Project Lead(s): Luis Menacho
In Peru, HIV is concentrated among men who have sex with men (MSM), with a prevalence of 12.4% compared to 0.5% in the general population.
It is estimated that fewer than 50% of MSM have been tested for HIV and stigma remains a barrier to the uptake of clinic-based prevention services.
The project aimed to promote HIV testing among MSM by encouraging them to attend a healthcare centre using a cell phone-based tailored intervention.
Qualitative data was collected on interests of the target population on topics of sexual and general health, and a set of text messages to be used during the intervention was developed, with the objective of overcoming the main barriers to HIV testing.
Training of health tutors and guidelines for interacting with participants were developed, focused on time and frequency of interaction, topics and order of delivery, logistic issues, frequently asked questions, key points for setting an appointment, designing a stigma-free approach, potential problems and communication strategy.
The Internet was used to recruit the target population (MSM) by employing banners on the most visited Peruvian gay websites, as well as on Facebook.
After enrollment, participants were randomized to an intervention or a control arm. During three months of follow-up, the intervention arm received three weekly text messages on their cell phones related to HIV prevention (testing, risks, fear, etc.) and the control arm received no messages. In order to create rapport between the health counsellors and the participants during the initial four weeks, messages related to general health (exercise, nutrition, etc.) were sent. Subsequently, the messages related to the intervention were sent to the participants. The three weekly messages sent by the counsellors provided participants with the opportunity to respond and request more information.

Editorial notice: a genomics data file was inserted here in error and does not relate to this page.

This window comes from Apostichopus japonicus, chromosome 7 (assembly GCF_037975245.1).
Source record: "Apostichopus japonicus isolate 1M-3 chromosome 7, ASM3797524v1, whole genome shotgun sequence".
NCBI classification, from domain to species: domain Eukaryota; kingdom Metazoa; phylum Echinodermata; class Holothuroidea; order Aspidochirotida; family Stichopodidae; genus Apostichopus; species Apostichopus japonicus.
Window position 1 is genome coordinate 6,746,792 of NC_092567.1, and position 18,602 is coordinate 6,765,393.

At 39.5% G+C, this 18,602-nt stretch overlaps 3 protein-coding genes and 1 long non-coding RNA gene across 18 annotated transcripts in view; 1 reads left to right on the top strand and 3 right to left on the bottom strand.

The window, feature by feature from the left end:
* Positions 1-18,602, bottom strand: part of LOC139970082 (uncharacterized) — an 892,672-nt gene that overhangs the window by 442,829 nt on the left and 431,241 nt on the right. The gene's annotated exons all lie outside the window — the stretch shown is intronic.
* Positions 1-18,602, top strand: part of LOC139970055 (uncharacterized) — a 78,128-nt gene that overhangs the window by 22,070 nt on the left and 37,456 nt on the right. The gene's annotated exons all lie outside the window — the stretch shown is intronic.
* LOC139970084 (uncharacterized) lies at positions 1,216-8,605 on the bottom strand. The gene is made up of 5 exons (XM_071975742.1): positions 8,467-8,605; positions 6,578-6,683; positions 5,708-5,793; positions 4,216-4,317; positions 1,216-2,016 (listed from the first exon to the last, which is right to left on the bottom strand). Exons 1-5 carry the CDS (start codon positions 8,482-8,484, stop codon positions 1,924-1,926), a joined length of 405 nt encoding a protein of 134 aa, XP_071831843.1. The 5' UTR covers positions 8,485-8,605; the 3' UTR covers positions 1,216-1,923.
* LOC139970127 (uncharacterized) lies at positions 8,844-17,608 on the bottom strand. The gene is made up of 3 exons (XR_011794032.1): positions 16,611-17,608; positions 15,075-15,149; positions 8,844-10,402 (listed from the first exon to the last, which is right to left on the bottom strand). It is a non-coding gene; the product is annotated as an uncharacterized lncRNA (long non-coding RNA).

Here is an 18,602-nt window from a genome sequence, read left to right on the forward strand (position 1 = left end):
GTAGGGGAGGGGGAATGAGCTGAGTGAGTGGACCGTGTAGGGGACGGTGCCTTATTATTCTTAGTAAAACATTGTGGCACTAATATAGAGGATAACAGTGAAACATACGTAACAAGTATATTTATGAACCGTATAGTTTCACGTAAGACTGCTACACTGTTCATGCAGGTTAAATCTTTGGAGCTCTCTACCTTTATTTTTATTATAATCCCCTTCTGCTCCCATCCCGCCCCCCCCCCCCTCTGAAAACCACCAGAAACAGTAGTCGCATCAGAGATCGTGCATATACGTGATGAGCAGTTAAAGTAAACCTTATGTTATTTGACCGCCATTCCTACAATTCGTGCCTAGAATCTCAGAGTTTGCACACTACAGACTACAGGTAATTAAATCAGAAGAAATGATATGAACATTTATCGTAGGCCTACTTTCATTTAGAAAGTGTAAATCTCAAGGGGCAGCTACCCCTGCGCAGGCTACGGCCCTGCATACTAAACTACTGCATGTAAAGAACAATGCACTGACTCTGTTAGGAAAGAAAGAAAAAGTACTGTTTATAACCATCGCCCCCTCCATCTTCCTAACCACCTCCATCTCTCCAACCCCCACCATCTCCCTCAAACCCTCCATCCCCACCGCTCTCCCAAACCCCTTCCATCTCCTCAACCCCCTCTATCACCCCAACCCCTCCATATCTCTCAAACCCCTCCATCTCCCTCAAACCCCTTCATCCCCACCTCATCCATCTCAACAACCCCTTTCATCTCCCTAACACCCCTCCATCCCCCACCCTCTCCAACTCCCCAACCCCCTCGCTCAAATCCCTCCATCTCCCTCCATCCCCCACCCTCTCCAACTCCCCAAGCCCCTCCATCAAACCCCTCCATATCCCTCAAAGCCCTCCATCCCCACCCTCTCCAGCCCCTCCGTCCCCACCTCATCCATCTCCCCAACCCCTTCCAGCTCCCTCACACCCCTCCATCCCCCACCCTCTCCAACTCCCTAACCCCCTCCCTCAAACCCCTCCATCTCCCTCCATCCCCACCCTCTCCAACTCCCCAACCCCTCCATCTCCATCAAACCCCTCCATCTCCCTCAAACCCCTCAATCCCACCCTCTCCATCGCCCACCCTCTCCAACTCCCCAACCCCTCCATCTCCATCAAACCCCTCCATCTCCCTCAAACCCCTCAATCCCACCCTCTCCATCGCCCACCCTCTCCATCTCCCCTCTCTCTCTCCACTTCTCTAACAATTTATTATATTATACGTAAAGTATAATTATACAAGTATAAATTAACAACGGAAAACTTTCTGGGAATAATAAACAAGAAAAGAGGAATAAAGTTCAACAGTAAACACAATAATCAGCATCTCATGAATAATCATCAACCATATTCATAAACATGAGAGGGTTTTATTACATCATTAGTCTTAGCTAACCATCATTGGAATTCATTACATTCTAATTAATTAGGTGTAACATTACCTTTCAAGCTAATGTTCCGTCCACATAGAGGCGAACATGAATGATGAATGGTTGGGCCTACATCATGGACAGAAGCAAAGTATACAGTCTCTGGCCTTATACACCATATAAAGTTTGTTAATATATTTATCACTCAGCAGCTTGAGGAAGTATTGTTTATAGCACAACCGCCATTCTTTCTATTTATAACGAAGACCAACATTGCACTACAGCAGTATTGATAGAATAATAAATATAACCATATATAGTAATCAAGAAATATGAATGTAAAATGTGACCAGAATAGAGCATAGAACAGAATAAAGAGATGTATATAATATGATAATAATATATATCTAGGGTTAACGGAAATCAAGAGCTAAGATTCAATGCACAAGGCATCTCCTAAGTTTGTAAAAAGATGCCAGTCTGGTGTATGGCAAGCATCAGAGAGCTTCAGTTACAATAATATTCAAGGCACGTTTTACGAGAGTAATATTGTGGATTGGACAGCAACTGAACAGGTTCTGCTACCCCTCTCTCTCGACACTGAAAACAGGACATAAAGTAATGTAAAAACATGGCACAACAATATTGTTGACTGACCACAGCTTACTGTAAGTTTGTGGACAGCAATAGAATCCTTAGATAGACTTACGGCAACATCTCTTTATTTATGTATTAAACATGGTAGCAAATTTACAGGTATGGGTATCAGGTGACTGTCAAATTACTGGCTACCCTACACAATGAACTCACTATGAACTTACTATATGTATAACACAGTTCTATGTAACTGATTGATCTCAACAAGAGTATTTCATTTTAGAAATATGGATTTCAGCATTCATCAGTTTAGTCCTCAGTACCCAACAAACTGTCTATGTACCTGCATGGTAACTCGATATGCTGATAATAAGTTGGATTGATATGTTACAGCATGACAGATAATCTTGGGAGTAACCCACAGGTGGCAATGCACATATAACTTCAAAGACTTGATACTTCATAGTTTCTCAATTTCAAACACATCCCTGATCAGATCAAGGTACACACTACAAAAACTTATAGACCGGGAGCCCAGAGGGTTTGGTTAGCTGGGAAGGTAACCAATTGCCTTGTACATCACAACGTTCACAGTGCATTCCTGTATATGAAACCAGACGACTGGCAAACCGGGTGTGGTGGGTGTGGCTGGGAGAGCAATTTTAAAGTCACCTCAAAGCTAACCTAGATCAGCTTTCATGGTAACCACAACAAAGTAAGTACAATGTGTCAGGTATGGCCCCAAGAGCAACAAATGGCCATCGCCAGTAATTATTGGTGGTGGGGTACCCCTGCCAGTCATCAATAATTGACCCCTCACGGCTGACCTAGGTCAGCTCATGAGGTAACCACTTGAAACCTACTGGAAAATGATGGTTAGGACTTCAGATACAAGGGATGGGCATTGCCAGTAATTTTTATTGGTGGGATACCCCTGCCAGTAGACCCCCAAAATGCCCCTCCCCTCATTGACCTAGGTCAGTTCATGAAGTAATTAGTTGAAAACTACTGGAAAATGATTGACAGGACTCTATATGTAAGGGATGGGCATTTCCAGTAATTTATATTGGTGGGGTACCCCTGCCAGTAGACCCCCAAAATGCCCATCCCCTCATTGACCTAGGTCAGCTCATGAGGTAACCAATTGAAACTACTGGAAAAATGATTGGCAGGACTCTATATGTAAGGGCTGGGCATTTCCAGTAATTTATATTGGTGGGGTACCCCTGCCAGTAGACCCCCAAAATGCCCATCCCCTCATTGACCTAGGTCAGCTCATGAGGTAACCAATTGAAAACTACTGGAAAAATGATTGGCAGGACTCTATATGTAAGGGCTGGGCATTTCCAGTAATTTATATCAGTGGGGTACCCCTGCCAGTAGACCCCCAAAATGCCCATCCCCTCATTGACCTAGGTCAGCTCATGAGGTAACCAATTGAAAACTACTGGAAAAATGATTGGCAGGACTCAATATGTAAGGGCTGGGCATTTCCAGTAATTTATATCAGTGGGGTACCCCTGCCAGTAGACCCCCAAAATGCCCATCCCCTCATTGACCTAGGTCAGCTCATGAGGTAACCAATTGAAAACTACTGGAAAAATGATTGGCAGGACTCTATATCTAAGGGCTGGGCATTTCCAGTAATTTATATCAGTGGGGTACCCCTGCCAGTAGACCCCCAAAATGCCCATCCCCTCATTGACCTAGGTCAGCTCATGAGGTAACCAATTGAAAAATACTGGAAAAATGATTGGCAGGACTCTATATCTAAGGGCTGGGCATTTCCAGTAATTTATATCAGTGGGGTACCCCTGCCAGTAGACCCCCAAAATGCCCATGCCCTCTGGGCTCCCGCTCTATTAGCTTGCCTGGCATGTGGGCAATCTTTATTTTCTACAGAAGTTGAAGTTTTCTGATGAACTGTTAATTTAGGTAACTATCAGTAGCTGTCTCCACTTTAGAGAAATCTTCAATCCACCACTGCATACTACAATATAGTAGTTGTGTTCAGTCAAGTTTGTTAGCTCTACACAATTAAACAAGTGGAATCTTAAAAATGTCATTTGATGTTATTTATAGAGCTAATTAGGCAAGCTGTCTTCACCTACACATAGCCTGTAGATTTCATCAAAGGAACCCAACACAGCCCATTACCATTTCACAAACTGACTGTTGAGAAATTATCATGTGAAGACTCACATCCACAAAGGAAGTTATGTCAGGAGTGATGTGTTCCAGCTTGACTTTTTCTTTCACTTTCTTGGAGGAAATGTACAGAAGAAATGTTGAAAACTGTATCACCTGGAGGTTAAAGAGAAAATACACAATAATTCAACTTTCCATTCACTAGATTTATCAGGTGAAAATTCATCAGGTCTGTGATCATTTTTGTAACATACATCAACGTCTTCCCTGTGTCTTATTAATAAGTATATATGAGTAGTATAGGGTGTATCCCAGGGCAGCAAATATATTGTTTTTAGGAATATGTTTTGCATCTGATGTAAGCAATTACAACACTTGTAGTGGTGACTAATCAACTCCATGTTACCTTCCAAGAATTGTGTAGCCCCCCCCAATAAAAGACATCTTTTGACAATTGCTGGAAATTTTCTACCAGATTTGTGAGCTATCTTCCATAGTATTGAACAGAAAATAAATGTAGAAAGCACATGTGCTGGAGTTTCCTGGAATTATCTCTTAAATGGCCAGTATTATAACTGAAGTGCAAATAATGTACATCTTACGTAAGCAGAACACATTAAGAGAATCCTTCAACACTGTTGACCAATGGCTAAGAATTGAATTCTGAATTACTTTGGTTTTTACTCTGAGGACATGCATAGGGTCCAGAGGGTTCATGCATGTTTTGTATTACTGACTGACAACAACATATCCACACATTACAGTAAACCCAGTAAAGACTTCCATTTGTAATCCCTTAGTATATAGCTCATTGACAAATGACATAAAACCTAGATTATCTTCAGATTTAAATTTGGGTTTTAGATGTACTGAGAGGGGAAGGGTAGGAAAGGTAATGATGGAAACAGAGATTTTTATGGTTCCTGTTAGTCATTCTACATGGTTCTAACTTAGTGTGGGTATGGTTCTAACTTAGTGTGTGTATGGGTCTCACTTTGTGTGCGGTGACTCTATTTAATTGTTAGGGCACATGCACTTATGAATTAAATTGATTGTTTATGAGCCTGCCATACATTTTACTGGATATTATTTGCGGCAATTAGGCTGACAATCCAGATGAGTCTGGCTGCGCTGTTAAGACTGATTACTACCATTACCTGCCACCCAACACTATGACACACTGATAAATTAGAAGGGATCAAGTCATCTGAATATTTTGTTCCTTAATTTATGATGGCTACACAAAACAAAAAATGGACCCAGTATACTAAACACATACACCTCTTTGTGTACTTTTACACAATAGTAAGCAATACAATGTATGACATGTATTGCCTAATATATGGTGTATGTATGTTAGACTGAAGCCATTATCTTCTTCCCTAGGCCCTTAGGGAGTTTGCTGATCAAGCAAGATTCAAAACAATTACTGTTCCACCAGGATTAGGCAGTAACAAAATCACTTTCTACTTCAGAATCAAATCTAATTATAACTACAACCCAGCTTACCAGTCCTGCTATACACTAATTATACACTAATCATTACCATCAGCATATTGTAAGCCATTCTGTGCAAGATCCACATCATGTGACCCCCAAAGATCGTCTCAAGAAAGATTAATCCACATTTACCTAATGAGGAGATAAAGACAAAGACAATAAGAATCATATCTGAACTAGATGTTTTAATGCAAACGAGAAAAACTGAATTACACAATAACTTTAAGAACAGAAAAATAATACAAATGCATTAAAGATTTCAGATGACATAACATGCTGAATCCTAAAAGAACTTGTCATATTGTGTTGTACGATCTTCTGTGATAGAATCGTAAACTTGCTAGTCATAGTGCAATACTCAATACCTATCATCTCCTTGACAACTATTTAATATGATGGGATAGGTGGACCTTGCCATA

The cell phone-based intervention was successful in linking MSM with a health centre to receive HIV prevention services, by overcoming the barriers of stigma and discrimination.
The study team had estimated about 34 men in the intervention group, versus 11 controls, would be tested for HIV. However, results showed that 75 participants in the intervention arm received an HIV test at one of the health centres, versus 25 in the control arm.
This outcome was measured by determining how many participants in the intervention arm set up an appointment using their cell phones and subsequently attended the appointment.
The project also made a number of individuals aware of their HIV status and provided them with the opportunity to receive HIV care.
Overall, 29% (23 out of 80) of the subjects tested positive for HIV and 75% of those who tested positive were linked to HIV care at the same institution where they were diagnosed.
The project team was successful in building a partnership with Via Libre, which is an NGO working on HIV prevention, research, services for HIV care that provides antiretroviral therapy for free.
The team intends to publish the results of the study and scale up the intervention.